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Introduction & module overview

Fungal infections of the skin are caused mainly by two groups of fungi – namely, dermatophytes, such as Trychophyton rubrum, which invade keratin (e.g. hair, skin and nail tissue) and yeasts, such as Candida albicans, which opportunistically infect warm, moist sites.

Superficial dermatophyte infections (ringworm, athlete’s foot, groin infection) can be treated with over-the-counter antifungal agents. Dermatophyte infections of the scalp and hands require systemic treatment, as do widespread infections of the trunk. Nail infections affecting a small number of nails may respond to topical treatment but extensive nail infection requires systemic treatment.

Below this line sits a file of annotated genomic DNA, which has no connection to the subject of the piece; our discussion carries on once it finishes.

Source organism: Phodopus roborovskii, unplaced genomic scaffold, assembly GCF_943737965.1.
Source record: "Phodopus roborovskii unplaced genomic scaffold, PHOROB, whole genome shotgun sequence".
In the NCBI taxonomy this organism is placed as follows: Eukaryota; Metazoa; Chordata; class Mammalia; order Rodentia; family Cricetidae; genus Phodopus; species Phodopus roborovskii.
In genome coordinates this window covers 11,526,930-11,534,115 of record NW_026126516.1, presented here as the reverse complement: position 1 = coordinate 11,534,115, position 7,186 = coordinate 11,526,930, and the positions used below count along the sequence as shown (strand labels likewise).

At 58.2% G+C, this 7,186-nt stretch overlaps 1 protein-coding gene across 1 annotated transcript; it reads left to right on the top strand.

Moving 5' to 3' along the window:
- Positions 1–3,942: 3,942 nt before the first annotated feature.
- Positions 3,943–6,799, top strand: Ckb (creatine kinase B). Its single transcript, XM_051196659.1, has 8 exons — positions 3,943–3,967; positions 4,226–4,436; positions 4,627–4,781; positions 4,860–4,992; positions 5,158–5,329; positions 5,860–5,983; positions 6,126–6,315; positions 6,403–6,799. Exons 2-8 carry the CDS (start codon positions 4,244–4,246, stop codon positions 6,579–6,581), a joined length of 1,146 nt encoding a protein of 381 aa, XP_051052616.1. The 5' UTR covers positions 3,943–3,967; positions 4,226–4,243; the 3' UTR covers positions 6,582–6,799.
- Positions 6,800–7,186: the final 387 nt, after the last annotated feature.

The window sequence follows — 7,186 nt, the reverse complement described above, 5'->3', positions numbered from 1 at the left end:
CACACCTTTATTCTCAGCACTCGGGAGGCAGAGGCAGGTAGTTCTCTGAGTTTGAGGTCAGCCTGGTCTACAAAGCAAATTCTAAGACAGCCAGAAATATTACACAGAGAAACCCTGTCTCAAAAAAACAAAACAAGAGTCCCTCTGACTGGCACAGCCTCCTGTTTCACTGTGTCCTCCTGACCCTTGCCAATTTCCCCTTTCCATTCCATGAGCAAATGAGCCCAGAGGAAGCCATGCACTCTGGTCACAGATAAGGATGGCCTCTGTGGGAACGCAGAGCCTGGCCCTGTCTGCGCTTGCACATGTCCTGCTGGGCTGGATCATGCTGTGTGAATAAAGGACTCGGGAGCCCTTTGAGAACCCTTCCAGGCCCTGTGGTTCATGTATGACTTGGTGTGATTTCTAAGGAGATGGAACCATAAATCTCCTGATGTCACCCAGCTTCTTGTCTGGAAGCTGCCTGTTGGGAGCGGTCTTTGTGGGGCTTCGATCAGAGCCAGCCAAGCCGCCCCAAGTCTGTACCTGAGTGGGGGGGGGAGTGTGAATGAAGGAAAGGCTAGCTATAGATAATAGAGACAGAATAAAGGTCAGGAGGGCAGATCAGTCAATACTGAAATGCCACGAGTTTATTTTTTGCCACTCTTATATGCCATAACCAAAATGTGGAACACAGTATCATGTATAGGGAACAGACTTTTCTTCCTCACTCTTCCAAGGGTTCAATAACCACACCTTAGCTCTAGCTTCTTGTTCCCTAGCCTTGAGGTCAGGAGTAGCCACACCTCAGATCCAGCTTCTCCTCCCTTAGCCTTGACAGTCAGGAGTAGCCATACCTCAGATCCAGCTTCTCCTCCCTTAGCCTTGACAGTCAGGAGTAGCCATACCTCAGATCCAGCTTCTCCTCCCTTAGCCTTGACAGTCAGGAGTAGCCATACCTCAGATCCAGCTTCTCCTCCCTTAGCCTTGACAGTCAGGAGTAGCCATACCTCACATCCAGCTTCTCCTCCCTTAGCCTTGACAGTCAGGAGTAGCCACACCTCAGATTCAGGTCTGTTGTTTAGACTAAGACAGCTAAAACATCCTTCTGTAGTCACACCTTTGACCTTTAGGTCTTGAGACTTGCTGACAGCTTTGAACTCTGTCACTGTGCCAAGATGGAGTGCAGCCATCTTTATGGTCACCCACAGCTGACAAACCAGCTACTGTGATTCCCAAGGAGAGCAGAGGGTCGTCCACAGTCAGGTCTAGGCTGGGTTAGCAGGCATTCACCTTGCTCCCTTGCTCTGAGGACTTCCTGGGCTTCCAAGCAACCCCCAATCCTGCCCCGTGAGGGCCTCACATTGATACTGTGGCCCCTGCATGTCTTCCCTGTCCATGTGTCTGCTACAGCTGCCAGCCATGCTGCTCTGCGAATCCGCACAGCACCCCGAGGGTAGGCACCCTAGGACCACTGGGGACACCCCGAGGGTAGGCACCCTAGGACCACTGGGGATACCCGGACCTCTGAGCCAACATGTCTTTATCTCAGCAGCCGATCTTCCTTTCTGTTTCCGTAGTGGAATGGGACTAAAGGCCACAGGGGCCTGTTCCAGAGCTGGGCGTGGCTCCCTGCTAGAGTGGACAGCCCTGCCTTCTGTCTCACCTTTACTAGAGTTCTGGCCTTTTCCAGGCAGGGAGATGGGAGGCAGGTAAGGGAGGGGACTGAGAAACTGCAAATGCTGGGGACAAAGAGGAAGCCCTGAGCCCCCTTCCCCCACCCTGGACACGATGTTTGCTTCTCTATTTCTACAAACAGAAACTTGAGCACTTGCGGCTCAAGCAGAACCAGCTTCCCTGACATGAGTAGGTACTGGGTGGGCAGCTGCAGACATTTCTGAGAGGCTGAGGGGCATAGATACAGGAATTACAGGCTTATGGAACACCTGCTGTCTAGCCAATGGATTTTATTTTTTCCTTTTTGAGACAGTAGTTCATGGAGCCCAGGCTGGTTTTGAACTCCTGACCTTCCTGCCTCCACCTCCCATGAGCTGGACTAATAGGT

Opportunistic yeast (Candida species) infections represent a smaller group but can be important in diabetic and immunocompromised patients. Pityriasis versicolor is a harmless, but often distressing condition, that is easily treated with OTC products. Seborrhoeic dermatitis is a common condition with a wide range of severity and extent. It is included here because mild, limited disease responds to OTC treatments.

The effectiveness of treatment depends on good adherence and persistence in addition to other measures to minimise the growth of fungal organisms and prevent reinfection. This means that there is much for pharmacy teams to do in terms of educating and encouraging patients to get the best out of their treatments.